Hiring the right talent is a critical and challenging task that sales managers and small business owners face. As with most things in sales, there is no clear-cut linear formula for success — it is usually a number of different steps and activities applied consistently, then reviewed and updated based on outcomes that lead to success.

A common problem I see is the lack of time, effort and resources applied by many who are hiring sales reps, and I get it; most managers and small business owners are already squeezed for time. But when you consider the impact of both a good hire, and more so a bad hire, the extra time is well worth the investment. I do align with those who say “hire slow, fire fast”, and here are some areas worth investing in.

Many small business owners approach sales and hiring sales people from a product-centric viewpoint, especially when they built their business based on their understanding and passion for the product or service they sell. They wrongly start by looking for “a product guy/gal.” While the hires may have that product knowledge in common, they often lack other key attributes that help the business owner overcome their lack of formal sales skills. Business owners should be looking and adding to their collective skill set — since they already have good product skills, they should be looking for pure sales talent. They will be able to “teach” the recruit about the product, and a “sales” skilled recruit will add the needed sales depth the whole organization should benefit from.

One great practice both business owners and sales managers should adopt, is some form of simulation, specifically focused on sales skills, not product knowledge. The purpose is straight forward, as one practitioner puts it: “An airline would not hire a pilot without putting them in a simulator first, why would you risk revenue, clients, opportunity and reputation at risk without first putting a sales candidate through a simulation?” Makes sense but how do you go about it? You have some options, both in who and how. There are a number of recruiting firms that have this as part of their offering, as well as a firms specializing in simulations alone, or if you do enough hiring, you can develop or buy your own system.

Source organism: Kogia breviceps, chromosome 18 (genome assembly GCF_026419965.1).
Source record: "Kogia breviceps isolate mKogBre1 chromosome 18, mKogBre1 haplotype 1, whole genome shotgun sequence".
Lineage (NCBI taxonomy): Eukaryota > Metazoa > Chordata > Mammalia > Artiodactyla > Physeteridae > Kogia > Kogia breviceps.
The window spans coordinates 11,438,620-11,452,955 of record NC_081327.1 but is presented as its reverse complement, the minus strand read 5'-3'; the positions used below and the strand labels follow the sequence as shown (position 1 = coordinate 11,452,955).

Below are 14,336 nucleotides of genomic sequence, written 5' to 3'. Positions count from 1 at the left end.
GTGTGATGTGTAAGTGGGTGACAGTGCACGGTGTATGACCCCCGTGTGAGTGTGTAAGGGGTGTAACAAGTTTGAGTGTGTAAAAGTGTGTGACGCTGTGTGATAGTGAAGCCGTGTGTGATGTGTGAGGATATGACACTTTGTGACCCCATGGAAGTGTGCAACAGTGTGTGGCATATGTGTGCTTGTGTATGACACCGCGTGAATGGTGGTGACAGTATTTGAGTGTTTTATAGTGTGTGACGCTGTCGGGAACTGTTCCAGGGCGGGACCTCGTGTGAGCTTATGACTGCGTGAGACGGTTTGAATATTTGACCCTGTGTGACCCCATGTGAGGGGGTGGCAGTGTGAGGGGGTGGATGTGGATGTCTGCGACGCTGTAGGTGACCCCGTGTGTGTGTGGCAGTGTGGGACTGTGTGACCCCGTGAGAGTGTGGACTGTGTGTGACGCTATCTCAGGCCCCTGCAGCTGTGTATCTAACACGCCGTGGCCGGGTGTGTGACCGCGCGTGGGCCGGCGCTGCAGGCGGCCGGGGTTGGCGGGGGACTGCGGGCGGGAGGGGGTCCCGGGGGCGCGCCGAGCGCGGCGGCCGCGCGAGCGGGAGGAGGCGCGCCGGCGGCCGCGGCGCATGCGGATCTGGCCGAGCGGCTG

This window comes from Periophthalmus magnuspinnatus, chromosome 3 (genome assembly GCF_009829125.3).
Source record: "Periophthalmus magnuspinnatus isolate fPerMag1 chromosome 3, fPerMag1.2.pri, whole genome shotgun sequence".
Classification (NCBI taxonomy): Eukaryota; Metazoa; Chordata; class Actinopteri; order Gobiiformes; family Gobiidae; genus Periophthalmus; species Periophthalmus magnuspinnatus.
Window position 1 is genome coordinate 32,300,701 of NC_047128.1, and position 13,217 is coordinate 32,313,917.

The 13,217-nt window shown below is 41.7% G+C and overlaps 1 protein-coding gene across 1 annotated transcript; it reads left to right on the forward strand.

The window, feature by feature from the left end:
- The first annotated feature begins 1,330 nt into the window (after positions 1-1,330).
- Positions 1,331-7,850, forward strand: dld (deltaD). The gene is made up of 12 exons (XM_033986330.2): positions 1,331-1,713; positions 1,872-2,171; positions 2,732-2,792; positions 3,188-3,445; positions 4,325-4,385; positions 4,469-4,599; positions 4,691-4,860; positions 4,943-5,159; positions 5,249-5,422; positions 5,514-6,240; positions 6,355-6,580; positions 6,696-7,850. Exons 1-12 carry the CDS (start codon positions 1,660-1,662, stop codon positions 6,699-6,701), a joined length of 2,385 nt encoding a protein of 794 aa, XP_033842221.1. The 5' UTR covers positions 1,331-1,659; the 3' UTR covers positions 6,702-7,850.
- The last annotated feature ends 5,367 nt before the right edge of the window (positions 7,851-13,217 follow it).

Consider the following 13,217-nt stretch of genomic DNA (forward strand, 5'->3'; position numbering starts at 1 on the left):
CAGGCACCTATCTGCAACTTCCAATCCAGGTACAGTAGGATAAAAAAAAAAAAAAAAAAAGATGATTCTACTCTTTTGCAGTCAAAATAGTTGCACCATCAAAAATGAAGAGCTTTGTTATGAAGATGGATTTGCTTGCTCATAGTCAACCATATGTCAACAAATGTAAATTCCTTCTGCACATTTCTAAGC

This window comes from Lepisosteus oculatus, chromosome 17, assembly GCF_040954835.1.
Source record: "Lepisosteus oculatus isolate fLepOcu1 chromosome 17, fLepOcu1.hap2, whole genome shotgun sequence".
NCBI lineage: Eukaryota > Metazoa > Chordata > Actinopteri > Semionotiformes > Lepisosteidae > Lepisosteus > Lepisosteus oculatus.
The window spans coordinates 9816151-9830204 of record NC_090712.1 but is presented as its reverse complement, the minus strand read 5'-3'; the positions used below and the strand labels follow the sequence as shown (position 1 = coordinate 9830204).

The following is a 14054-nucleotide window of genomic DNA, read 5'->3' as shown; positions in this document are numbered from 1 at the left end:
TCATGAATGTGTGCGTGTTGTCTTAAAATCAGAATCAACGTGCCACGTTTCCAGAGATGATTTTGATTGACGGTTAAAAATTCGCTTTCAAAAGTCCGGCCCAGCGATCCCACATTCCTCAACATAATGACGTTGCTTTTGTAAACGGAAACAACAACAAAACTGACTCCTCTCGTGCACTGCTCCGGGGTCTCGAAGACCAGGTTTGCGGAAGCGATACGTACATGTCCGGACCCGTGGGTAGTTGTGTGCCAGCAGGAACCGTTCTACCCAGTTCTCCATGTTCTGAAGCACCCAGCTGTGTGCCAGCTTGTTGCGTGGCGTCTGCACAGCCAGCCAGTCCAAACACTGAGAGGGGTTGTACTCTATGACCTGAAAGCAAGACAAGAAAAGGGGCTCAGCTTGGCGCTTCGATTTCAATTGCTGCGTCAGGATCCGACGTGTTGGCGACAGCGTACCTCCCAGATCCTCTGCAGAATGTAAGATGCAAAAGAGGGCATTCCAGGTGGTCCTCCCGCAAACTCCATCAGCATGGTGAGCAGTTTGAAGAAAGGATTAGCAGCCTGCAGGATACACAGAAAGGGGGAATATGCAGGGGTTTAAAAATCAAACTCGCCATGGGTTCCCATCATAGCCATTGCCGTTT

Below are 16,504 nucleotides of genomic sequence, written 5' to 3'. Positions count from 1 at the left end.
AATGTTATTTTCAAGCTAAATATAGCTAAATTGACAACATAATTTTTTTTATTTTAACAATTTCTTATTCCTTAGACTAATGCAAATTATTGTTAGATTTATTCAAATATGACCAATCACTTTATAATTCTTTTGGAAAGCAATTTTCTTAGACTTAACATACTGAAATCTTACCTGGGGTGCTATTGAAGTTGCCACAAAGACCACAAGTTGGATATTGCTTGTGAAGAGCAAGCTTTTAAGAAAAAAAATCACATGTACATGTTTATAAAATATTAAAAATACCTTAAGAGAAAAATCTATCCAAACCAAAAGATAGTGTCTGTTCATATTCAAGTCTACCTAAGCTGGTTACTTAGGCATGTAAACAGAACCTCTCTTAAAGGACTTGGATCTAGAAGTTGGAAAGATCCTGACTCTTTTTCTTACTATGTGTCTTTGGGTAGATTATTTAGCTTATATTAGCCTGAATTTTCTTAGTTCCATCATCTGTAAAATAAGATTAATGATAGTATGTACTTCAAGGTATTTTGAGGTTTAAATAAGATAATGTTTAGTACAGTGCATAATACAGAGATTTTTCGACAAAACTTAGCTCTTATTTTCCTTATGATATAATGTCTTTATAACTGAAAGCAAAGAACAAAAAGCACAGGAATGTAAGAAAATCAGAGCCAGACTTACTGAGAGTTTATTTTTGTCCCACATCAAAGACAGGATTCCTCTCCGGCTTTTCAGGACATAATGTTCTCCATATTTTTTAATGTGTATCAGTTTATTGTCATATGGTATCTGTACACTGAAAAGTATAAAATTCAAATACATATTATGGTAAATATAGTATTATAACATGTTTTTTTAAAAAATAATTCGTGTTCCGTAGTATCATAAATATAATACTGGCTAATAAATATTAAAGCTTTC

Most are variations on giving the candidate the target company, usually the hiring company or a sample prospect. Have the candidates develop an acquisition plan, including key stakeholders in the buying decision, potential issues and objectives, and initial value points, from the buyers’ perspective, not the brochure. That satisfactorily completed, they then need to engage and set meetings with stakeholders. Finally, in a meeting setting (live or virtual, based on typical sales), present to stakeholders, in this case the very people making the hire decision.

What’s interesting, is that often candidates who are used to skating in the conventional interview process, self-eliminate, sensing they will actually have to work on this job. At the same time, genuinely talented sellers, thrive on the process, and excel, enjoy the process, and lead to a mutually profitable relationship.

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